Friday, May 26, 2017

Cannes Day Ten

The middle of my day from eleven until six was consumed by a four-pack of documentaries, one after the other in Palias J with not even enough time between each for me to duck out into the light of the day.  Each was a reprise, having screened earlier as a special presentation.

"Twelve Days" by the veteran French director Raymond Depardon led off.  The title is taken from the period of time a mental patient can be held without his consent.  The film is a series of hearings between a judge sitting on one side of a desk and a patient with a representative or two on the other.  A feature film trying to embellish their painful stories of why they were confined and why they think they should be released or not could not be more dramatic.  One woman had been held for thirteen years as all she could think about was suicide.  She wanted to be released so she could return to her third floor apartment so she could jump out the window.  There wasn't a speck of humor in any of their predictments, only great pathos.

"Demons in Paradise" on the genocidal civil war in Sri Lanka going back to the '80s was equally powerful.  A documentary crew follows a man who escaped to Canada returning to the scenes of his terror as a youth after decades away. Tears repeatedly flow as he meets people who gave him and his family refuge at the time as they recall the horror of those times.  Among the recollections are executions entire villages were obliged to witness.  

Ninety-one year old  Claude Lanzmann recounts three trips he made to North Korea in "Napalm."  They were in 1958, 2004 and 2015.  Much of the movie is his voice over with footage from his latest trip, with a prolonged reminisce on a young woman he was smitten by on his first trip and how difficult it was to spend any time with her.  He calls himself "a foolish French Loverboy." The strongest impression she left with him was when she unbuttoned her blouse and gave him a quick glimpse of a black streaked scar under her breast from an American napalm attack, thus the title of the film.

The only screening of this batch that came to filling the 73-seat theater was a documentary devoted to Elvis called "Promised Land."  It is a tragic story in a way as were the other three with a bloated Elvis dying prematurely at 42 and the director making that a metaphor for the United States as he drives around the country in Elvis' Rolls Royce during the presidential election asking people how their life's are.  They aren't so good.  He is harassed for choosing the Rolls and not one of his Cadillacs, an American car. He allows people he meets to sit in the limo and gives some of them rides, including Ethan Hawke and Alec Baldwin.  Baldwin insists there is no way that Trump could possibly win.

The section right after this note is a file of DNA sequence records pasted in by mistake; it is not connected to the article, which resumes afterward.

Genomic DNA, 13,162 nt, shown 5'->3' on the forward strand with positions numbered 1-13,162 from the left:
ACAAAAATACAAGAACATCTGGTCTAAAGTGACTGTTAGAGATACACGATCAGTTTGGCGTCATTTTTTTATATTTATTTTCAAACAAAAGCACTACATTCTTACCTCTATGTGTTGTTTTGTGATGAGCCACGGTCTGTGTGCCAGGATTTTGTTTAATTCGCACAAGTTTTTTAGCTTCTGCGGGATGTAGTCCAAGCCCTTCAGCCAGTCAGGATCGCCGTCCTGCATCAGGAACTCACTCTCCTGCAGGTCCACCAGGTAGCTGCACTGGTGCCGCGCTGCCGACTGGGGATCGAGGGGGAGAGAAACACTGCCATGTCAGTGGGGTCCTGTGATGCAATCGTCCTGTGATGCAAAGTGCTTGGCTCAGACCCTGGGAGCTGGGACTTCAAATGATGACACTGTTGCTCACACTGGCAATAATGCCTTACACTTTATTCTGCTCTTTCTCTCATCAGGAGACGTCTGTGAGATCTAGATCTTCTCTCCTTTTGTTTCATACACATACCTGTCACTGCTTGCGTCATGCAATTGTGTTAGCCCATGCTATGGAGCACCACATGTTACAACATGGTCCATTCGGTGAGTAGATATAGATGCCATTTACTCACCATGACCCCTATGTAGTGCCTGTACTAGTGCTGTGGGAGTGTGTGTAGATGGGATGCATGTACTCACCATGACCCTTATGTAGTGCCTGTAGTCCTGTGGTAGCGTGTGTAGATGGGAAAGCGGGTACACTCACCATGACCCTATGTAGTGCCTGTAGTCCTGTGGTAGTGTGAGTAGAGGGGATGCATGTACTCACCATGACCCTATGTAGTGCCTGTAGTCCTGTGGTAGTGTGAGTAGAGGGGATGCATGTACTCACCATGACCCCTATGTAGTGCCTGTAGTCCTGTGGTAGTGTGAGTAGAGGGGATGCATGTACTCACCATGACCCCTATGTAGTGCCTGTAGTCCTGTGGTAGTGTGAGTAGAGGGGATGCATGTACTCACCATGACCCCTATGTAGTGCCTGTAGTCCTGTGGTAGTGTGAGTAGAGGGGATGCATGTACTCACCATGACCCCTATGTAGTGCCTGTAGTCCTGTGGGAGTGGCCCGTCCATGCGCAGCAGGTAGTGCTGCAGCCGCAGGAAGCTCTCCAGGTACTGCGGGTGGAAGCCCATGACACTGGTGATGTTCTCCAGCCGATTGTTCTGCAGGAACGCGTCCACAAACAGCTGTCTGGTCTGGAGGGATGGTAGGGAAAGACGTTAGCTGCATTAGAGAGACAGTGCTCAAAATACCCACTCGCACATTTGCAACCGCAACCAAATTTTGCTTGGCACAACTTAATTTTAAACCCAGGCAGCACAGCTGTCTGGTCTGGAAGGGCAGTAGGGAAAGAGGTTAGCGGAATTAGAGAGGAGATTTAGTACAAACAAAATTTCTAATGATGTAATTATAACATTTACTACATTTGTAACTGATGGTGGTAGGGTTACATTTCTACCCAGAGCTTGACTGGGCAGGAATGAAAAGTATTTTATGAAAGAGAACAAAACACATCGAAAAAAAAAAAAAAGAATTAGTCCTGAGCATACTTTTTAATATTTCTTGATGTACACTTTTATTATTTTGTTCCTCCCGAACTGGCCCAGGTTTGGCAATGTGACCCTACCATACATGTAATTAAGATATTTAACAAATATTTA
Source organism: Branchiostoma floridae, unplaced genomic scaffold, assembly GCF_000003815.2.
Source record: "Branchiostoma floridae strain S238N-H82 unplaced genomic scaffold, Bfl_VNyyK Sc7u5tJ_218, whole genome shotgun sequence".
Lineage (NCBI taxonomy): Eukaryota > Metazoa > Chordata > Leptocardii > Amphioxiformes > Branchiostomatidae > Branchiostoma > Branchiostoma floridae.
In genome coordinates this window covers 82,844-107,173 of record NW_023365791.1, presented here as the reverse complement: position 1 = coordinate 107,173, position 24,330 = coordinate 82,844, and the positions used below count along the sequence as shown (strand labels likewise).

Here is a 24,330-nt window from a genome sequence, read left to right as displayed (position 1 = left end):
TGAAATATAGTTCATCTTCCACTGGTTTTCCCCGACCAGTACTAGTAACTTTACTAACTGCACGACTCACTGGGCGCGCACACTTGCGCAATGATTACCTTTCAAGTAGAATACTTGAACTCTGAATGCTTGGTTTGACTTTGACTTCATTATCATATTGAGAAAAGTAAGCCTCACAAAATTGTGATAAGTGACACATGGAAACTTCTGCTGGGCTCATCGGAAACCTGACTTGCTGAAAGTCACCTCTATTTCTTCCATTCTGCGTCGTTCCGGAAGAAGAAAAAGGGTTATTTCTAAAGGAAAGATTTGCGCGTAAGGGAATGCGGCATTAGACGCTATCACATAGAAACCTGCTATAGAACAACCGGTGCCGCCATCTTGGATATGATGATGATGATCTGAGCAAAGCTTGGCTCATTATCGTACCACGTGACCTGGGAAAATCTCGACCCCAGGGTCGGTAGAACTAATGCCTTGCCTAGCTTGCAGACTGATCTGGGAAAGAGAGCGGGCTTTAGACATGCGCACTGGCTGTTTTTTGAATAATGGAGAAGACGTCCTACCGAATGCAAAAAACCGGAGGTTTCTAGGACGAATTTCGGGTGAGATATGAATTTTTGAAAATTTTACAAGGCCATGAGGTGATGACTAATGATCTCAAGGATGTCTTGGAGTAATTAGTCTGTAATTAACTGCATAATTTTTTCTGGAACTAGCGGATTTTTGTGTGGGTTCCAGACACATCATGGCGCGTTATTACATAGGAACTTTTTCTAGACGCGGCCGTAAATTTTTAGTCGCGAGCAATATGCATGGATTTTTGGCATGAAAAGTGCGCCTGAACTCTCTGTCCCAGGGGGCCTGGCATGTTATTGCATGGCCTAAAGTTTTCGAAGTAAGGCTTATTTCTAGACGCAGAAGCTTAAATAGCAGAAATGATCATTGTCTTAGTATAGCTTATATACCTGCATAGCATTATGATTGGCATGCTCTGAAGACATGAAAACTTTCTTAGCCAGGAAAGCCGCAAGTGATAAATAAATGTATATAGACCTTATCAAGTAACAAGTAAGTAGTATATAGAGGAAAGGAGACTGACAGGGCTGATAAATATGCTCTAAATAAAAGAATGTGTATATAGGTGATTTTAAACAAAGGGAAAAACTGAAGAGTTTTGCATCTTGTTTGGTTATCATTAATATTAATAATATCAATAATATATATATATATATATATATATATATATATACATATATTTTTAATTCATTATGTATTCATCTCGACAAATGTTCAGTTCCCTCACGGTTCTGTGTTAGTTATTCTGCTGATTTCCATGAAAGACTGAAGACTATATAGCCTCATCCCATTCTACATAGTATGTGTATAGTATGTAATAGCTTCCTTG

My doc fest was bookended by the day's two Competition films.  A German woman married to a Kurd living in Germany in Fatih Akin's "In the Fade" warns a young woman that she shouldn't leave her bike unlocked parked out in front of her husband's store telling her it's a dangerous neighborhood.  The young woman replies that she will be leaving it for just a moment and rushes away.  Lashed to the bike is a bomb which kills the Kurd and his young son.  The police suspect that it is drug related as the Kurd served five years in jail for drug dealing.  His wife insists he is no longer involved in drugs.  The killers are eventually caught and put on trial.  This was the first film where I felt genuine tension as this well-done story about a real issue unravels with the most dramatic conclusion of the festival.  The only flaw was the woman leaving the bike not locking it.  She doesn't immediately set off the bomb, so there was the danger that someone would steal it before she could.

I felt tension too in Fracois Ozon's "Amant Double" until I realized Ozon was just toying with us as he ventures into horror and dreamland.  If I had been watching this in a press screening I wouldn't have been surprised if there had been sudden bursts of boos during the screening as this story about a young woman who falls in love with her shrink begins to fall apart.  After she moves in with her shrink, she discovers he has a twin who he doesn't acknowledge, so much so that he has changed his last name so they can't be linked.  He is a shrink too, so she decides to sit on his couch to try to get to know his brother better.  It begins as an intriguing psychological thriller taking place in Paris, but degenerates into a bunch of maddening hokum.

I was hoping to end my day with one of the award winners in the Critics Weekly sidebar.  I had no problem getting into the screening, but rather than a feature it was several long shorts.  They were well done, but not as fully satisfying as a full-fledged movie.  At least it only went on for an hour so I was able to get home by midnight.

Tomorrow will bring the screenings of the Un Certain Regard and Director's Fortnight winners. They haven't been announced but the obvious choices are "Western" and "The Florida Project." MWe are all waiting for that masterpiece that will blow us away and will stand out as the Palm d'Or, announced Sunday. The onky film left to be screened is that of Lynn Ramsey, the film I was most looking forward to seeing when the schedule was announced.  It's happened before that the last film screened took top honors--"The Class."

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